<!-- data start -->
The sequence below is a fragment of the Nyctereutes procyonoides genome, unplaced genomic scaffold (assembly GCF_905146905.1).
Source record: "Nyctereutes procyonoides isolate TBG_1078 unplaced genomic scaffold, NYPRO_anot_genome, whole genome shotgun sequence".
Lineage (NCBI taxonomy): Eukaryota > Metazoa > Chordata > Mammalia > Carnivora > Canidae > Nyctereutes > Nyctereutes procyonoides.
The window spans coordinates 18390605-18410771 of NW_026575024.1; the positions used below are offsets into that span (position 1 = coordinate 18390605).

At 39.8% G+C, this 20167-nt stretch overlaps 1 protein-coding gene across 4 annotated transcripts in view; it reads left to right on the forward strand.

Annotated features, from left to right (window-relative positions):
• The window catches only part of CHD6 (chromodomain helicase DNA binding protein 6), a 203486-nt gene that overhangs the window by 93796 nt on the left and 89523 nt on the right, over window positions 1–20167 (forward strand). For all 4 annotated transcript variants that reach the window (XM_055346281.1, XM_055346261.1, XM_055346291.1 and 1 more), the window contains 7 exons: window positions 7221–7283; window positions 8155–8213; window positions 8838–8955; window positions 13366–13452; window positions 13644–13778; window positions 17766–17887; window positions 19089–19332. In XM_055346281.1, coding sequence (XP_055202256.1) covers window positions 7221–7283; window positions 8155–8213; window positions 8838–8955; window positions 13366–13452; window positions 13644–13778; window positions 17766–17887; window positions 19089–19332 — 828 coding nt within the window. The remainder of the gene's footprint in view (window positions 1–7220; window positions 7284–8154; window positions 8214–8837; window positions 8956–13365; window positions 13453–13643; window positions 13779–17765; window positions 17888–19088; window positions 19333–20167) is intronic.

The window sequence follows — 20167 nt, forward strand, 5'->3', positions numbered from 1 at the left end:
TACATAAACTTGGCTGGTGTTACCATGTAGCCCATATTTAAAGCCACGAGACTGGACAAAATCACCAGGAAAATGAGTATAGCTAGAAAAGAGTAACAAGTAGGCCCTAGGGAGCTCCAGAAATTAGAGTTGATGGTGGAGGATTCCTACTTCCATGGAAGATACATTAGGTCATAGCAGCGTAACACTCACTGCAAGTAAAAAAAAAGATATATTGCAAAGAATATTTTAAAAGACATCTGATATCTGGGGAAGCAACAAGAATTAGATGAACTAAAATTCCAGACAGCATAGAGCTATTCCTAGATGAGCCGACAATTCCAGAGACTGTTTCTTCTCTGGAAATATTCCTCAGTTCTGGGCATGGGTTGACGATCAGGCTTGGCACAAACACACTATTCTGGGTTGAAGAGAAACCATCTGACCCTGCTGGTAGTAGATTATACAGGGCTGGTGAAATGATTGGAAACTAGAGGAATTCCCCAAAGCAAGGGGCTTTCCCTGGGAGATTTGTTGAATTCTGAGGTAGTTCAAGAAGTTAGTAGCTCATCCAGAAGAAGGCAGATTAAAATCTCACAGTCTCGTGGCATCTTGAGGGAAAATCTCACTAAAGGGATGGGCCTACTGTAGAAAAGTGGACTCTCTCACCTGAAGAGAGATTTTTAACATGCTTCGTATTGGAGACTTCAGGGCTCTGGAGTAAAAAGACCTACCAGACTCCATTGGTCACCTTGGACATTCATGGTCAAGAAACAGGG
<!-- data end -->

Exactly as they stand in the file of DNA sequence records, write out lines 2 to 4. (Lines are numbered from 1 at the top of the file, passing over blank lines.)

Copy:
Source record: "Nyctereutes procyonoides isolate TBG_1078 unplaced genomic scaffold, NYPRO_anot_genome, whole genome shotgun sequence".
Lineage (NCBI taxonomy): Eukaryota > Metazoa > Chordata > Mammalia > Carnivora > Canidae > Nyctereutes > Nyctereutes procyonoides.
The window spans coordinates 18390605-18410771 of NW_026575024.1; the positions used below are offsets into that span (position 1 = coordinate 18390605).